BRANDON — Managing landlords is an essential part of renting land, says Saskatchewan farm accountant Lance Stockbrugger.
“It has to be a two-way street, and it has to be a relationship,” Stockbrugger told Manitoba Ag Days.
He said most farmland owners, especially retired farmers, have an emotional attachment to the land and aren’t looking for the highest rent. Often they want to feel connected to the land and the farming that’s done on it.
Stockbrugger advised renters to let these landlords help on the farm.
“Now you’ve taken all the risk away from them, they can have fun at it,” he said. “They can just go out and run the equipment.”
Landlords like to be informed about how their renters are making out, both good and bad results.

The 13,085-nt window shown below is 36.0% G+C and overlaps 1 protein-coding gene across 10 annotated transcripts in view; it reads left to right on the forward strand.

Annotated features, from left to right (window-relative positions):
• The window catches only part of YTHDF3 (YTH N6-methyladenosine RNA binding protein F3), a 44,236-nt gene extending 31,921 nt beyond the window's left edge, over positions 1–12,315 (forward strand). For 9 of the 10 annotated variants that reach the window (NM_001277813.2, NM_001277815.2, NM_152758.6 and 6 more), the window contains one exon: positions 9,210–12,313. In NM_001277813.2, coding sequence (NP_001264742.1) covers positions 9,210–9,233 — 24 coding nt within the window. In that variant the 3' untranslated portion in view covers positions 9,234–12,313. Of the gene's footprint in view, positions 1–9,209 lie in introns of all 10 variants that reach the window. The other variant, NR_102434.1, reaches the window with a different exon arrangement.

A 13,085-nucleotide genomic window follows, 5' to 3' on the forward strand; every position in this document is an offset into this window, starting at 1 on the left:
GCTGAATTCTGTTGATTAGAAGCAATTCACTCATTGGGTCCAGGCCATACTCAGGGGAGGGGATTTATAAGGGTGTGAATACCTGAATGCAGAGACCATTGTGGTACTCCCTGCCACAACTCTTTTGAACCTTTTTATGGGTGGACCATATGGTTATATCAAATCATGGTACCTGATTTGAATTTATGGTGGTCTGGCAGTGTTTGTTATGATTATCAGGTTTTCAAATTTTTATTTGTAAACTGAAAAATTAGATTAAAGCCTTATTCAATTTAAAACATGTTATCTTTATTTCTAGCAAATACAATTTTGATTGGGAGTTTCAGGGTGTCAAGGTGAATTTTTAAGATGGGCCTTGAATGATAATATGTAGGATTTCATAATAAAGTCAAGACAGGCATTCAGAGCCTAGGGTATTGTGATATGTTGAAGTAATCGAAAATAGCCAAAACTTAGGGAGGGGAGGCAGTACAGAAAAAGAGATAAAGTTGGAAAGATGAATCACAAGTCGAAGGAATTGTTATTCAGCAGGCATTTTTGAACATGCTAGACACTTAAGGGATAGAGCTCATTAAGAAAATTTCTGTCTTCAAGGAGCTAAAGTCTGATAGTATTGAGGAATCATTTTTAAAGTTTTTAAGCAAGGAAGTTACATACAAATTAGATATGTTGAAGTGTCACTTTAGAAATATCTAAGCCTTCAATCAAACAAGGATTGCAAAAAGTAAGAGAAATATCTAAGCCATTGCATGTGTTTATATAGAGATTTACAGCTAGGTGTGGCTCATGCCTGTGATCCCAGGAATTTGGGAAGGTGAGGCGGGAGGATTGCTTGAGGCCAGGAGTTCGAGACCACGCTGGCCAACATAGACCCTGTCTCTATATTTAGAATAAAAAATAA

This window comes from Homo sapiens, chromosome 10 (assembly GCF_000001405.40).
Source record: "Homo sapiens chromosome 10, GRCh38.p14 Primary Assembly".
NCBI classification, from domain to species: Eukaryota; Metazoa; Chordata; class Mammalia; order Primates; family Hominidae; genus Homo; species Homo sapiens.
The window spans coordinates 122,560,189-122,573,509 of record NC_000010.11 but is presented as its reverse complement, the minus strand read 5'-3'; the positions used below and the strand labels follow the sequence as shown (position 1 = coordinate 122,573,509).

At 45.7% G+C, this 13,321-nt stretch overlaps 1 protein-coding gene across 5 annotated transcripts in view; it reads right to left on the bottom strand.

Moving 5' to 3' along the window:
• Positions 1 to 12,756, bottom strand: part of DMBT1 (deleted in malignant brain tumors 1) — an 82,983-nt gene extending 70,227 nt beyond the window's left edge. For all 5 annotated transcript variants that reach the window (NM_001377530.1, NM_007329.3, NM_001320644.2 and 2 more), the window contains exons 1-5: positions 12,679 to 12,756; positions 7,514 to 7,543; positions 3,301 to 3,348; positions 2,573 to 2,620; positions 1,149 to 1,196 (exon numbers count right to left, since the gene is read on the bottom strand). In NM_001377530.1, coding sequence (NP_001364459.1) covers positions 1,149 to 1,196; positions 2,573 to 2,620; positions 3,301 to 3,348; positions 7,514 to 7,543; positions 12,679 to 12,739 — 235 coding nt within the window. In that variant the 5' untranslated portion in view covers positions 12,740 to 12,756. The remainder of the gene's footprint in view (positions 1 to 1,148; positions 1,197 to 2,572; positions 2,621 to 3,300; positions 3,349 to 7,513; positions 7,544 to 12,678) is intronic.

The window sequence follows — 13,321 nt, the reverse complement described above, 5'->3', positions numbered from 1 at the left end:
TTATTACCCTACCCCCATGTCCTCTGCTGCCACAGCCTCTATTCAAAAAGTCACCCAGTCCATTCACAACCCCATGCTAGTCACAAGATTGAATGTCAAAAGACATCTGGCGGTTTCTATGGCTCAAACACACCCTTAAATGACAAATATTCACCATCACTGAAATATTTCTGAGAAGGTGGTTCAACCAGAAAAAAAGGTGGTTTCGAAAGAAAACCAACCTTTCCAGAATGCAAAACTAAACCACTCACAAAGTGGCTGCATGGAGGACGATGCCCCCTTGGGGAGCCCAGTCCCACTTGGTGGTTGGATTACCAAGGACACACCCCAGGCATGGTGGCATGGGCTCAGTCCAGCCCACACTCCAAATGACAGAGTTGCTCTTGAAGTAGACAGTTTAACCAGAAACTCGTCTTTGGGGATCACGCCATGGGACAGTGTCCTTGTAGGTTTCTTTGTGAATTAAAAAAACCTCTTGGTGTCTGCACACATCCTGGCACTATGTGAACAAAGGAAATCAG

As well, renters should make sure to always pay on time, or a little early, because landlords might have included the rent payments into their own budgets. Paying late creates unnecessary stress on a landlord.
Stockbrugger said farmers should always have a written rental agreement, even though many agreements are done between local people. Surprises and disruptions can occur if a landlord becomes sick, dies or develops other problems.
“What happens if they become incapacitated, can’t make decisions, don’t remember what we talked about?” said Stockbrugger.
“It could be your youngest landlord that ends up dying for whatever reason. Make sure that you’ve got something in there that protects you.”
It’s also good to spell out what happens if somebody offers to buy the land.